What was the impetus for you to write Getting Things Done?
I realized that while it took me 25 years to figure out what I figured out, doing a lot of that work as a consultant, by that point I figured out that nobody else had quite figured out what I had. I never had enough time to give everybody all the information and implication of it. So I said, "Gee, I better write the book so I can say to everyone to read the book." It really was 25 years of my work baked down into what the methodology was, in case I got run over by a bus. I figured it was a good idea to get the book out there. I was never quite sure if it would really work, because a lot of my work was one on one, where I was implementing the methodology with people. It was an opportunity and a challenge to see if I could get it in a book. It took four years to write, from the time I pulled the trigger on it to put it on the shelves. Ken Blanchard was in a seminar of mine and he said, "Gee you got about 14 books in here." I really wanted to make it a whole methodology, and not just part of it.
Why do you think the book was so successful and resonated with the business world?
I think people were hungry for a model that was hip enough and current enough to deal with the kind of world everyone was in. Most of the other models that had to do with time management or personal organization or any of that all had good stuff, but most of it was way too structured for the speed and volume of change that people were dealing with. I think it hit a nerve out there because it really did work as a methodology. It gave people just enough of structure—but not too much.
With the evolution of technology, from the utility of iPhones to the connectedness of social networking, has productivity changed since the book came out?
It hasn't changed much of anything. The only thing I would take out of the book is the word "VCR"—kids don't know what that is. The methodology is independent of whatever our communication tools are. What's different these days is how much faster and how much more volume that people need to make decisions about: what it means to them and what they are going to do with it. It makes it that much more critical that you have a systematic approach to how you deal with it. Social media just made it that much more evident that people aren't clear what it means to them or what they are going to do with it. It's just another way to be distracted and give yourself a lot more input that you don't know what to do with. The issues are as old as dirt—it's the same focus on where you are going and what you are doing, and therefore, how meaningful is all that stuff to read or see. All it's doing is reflecting back on people whether they are clear on what they are doing.
Why did you choose to focus on productivity as your life's work?
I didn't go out to try to create a business or create something that no one else has done. I needed it myself. I thought everybody else had figured this stuff out. It was mostly for my own curiosity and exploration of it. And after lots of different professions, I figured consulting was what I like to do. I like to go in and look around and see how to improve things, and be able to help people get things done with less psychic and physical effort. That's seemed to be something I was pretty good at. But again, I was not aware how unique it was, what I had researched and cobbled together until over time it became pretty evident that no one else seemed to have a model like that.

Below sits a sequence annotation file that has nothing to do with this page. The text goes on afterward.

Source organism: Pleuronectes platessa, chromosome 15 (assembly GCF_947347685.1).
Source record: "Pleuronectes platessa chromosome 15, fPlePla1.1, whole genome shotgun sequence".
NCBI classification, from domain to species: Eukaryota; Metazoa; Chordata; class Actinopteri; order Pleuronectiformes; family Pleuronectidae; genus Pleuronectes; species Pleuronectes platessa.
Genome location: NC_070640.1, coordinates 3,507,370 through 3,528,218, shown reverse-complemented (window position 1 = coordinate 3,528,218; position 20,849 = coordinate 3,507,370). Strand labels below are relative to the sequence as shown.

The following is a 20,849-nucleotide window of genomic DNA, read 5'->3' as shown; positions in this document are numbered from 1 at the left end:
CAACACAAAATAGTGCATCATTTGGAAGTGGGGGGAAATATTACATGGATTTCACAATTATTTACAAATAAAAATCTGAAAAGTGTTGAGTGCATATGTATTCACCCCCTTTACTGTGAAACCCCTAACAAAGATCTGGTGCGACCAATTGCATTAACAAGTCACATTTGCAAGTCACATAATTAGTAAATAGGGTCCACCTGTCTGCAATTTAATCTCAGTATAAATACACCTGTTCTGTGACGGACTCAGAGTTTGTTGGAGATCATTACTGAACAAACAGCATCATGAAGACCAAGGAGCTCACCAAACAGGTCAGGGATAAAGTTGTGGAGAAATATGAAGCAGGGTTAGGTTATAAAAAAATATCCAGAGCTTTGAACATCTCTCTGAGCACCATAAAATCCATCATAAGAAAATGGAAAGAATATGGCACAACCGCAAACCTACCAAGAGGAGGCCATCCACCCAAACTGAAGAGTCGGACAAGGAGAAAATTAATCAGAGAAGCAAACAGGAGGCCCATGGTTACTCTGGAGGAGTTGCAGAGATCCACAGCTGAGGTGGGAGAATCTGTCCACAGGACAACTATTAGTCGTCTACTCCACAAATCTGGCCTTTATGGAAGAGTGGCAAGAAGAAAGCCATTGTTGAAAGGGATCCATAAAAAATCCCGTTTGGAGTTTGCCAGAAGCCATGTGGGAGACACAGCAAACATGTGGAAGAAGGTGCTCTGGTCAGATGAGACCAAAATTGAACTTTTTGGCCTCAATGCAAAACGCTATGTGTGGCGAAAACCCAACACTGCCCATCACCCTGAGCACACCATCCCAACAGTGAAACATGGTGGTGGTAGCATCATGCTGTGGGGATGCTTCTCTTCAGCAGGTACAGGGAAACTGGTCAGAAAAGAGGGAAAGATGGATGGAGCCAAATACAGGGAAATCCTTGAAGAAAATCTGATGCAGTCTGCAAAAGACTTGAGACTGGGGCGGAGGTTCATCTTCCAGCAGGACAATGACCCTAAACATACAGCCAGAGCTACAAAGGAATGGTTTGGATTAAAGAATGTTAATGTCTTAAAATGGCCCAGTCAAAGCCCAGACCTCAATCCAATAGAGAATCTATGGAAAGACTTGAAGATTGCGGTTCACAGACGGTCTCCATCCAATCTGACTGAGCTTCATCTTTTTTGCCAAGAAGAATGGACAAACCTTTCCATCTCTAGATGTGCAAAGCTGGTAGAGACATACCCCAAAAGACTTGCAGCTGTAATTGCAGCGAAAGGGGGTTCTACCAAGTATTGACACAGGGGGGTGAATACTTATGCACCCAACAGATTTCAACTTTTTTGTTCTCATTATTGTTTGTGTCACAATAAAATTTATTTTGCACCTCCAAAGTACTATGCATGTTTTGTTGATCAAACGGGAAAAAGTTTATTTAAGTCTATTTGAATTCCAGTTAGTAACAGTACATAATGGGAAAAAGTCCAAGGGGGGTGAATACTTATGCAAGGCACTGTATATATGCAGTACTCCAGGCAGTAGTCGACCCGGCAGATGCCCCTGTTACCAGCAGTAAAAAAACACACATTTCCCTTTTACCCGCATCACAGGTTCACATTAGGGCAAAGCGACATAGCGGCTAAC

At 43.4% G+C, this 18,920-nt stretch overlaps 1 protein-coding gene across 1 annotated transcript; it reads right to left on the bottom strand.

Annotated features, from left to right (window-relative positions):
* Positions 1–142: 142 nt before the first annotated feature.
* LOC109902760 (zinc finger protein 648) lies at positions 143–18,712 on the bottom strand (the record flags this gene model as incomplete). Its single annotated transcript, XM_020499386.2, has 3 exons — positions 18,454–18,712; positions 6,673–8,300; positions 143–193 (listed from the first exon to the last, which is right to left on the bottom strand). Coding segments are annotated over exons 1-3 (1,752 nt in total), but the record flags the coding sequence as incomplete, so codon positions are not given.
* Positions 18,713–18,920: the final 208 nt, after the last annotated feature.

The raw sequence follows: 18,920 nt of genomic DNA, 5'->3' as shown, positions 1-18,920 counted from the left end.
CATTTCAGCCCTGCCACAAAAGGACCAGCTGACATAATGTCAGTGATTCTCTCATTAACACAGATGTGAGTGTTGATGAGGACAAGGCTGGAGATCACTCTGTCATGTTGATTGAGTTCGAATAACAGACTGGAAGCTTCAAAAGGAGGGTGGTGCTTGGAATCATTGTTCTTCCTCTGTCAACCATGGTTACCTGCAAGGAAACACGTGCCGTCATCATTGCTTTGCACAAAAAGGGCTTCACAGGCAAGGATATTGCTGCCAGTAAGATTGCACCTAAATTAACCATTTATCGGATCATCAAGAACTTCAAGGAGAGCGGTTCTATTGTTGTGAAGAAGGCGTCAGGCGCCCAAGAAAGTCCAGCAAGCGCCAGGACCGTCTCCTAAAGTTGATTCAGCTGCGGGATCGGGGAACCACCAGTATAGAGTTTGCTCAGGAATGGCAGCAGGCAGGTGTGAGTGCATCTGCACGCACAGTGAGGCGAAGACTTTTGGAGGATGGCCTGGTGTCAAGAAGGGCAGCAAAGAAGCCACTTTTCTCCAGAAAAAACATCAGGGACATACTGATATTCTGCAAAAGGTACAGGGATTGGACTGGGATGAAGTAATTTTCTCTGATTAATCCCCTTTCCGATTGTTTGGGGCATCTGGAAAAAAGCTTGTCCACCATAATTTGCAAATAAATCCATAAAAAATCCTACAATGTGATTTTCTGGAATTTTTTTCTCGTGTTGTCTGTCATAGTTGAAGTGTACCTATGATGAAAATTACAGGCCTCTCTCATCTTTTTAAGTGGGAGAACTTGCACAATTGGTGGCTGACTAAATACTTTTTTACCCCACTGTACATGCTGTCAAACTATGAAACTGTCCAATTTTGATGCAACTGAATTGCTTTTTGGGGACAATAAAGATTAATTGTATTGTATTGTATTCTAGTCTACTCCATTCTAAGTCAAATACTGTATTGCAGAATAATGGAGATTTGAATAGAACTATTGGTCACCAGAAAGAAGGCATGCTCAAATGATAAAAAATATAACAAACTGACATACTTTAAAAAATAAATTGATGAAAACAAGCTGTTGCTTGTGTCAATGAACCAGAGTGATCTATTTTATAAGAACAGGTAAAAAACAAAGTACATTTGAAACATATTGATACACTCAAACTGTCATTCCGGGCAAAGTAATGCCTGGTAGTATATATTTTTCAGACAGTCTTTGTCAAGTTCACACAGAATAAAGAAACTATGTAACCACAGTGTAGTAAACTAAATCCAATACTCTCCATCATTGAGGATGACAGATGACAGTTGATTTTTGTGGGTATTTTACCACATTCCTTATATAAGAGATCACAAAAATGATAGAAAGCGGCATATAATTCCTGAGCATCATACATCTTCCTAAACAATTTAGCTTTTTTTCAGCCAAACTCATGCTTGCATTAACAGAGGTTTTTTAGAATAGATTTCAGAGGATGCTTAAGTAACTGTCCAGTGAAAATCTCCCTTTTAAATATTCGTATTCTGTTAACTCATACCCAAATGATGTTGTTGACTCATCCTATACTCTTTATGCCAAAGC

How has your writing process changed from Getting Things Done to writing Making It All Work?
It got a little bit easier. One of the first things when I wrote Getting Things Done, Viking actually had a couple of line edits. I didn't know what a line editor was or what they did and I was afraid I was going to lose my voice or change the meaning of something. As it turns out, line editing was fabulous and they made it a lot cleaner and crisper, in terms of the writing itself. It's kind of like the text took a shower. I would write a sentence of 35 words and they pared it down to 22 and it sounded better. So what I did when I got the line edits, I actually inserted all the edits myself back into the manuscript, so I can learn how a line editor thought. And that was genuinely useful, had a little bit of self-training there on how to be a bit crisper and more succinct. Ready For Anything was really not that hard. I was blogging before it was called blogging and a lot of it was essays I had wrote. We actually had a ghost editor who did all the heavy lifting of going through a lot of essays I had written and finding some themes in there. So that was pretty easy—a lot of that writing had already been done and it was just a matter of editing and formatting. And the last one was also interesting because it was about how you take Getting Things Done wider and deeper. Making It All Work was another major work for me in that regard.
What makes a good business book?
If it helps your business. If you can do business better, something there that is worthwhile and useful. I think a combination of underlying principles and practical applications.
What are your three favorite business books, and why?
That's a flavor of the month thing. Out of all of them, I don't know if any of them would really rise to the top ahead of everything else. If it is something very applicable to what I am doing and what I am involved in then it rings my bell. Lately, Dan Pink's book Drive is great. I think Les McKeown's Predictable Success was cool. Bo Burlingham's Small Giants was great, but that was back some time. Doug Tatum's No Man's Land was very useful, but that it had a lot of applicability to my own business, where I was at the time. And I am a big Drucker fan.
David Allen is the author of Getting Things Done: The Art of Stress-Free Productivity, published by Penguin.